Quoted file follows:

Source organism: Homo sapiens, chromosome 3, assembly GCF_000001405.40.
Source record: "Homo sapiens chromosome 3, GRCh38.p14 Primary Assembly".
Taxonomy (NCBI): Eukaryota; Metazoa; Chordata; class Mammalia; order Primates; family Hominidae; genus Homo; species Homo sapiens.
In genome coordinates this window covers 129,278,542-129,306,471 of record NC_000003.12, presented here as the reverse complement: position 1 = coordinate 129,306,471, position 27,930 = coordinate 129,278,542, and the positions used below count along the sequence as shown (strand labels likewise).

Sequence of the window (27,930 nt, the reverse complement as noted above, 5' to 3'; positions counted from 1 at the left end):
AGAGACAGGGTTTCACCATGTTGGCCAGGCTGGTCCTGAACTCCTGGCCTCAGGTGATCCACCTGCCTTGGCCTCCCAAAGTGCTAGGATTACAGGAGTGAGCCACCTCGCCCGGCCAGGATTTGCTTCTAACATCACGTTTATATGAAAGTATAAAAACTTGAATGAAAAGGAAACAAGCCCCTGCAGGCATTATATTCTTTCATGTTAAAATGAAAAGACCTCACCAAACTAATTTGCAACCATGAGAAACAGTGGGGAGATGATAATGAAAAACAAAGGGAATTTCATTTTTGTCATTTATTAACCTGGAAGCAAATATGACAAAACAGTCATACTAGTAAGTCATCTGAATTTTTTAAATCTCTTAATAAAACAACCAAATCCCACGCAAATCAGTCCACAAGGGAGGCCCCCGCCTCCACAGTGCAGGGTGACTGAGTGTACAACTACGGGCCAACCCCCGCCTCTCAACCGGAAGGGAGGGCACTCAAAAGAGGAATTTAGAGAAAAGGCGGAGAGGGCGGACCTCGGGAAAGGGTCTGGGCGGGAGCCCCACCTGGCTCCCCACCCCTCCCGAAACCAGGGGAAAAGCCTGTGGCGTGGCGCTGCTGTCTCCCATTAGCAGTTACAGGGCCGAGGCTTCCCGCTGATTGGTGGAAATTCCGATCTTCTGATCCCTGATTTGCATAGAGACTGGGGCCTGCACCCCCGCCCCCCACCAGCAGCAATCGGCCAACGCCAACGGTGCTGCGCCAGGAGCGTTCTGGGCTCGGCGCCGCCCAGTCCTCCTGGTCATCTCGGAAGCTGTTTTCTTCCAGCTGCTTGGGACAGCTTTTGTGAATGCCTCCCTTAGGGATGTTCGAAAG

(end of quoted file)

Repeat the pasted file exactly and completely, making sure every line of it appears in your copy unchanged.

Source organism: Homo sapiens, chromosome 3, assembly GCF_000001405.40.
Source record: "Homo sapiens chromosome 3, GRCh38.p14 Primary Assembly".
Taxonomy (NCBI): Eukaryota; Metazoa; Chordata; class Mammalia; order Primates; family Hominidae; genus Homo; species Homo sapiens.
In genome coordinates this window covers 129,278,542-129,306,471 of record NC_000003.12, presented here as the reverse complement: position 1 = coordinate 129,306,471, position 27,930 = coordinate 129,278,542, and the positions used below count along the sequence as shown (strand labels likewise).

Sequence of the window (27,930 nt, the reverse complement as noted above, 5' to 3'; positions counted from 1 at the left end):
AGAGACAGGGTTTCACCATGTTGGCCAGGCTGGTCCTGAACTCCTGGCCTCAGGTGATCCACCTGCCTTGGCCTCCCAAAGTGCTAGGATTACAGGAGTGAGCCACCTCGCCCGGCCAGGATTTGCTTCTAACATCACGTTTATATGAAAGTATAAAAACTTGAATGAAAAGGAAACAAGCCCCTGCAGGCATTATATTCTTTCATGTTAAAATGAAAAGACCTCACCAAACTAATTTGCAACCATGAGAAACAGTGGGGAGATGATAATGAAAAACAAAGGGAATTTCATTTTTGTCATTTATTAACCTGGAAGCAAATATGACAAAACAGTCATACTAGTAAGTCATCTGAATTTTTTAAATCTCTTAATAAAACAACCAAATCCCACGCAAATCAGTCCACAAGGGAGGCCCCCGCCTCCACAGTGCAGGGTGACTGAGTGTACAACTACGGGCCAACCCCCGCCTCTCAACCGGAAGGGAGGGCACTCAAAAGAGGAATTTAGAGAAAAGGCGGAGAGGGCGGACCTCGGGAAAGGGTCTGGGCGGGAGCCCCACCTGGCTCCCCACCCCTCCCGAAACCAGGGGAAAAGCCTGTGGCGTGGCGCTGCTGTCTCCCATTAGCAGTTACAGGGCCGAGGCTTCCCGCTGATTGGTGGAAATTCCGATCTTCTGATCCCTGATTTGCATAGAGACTGGGGCCTGCACCCCCGCCCCCCACCAGCAGCAATCGGCCAACGCCAACGGTGCTGCGCCAGGAGCGTTCTGGGCTCGGCGCCGCCCAGTCCTCCTGGTCATCTCGGAAGCTGTTTTCTTCCAGCTGCTTGGGACAGCTTTTGTGAATGCCTCCCTTAGGGATGTTCGAAAG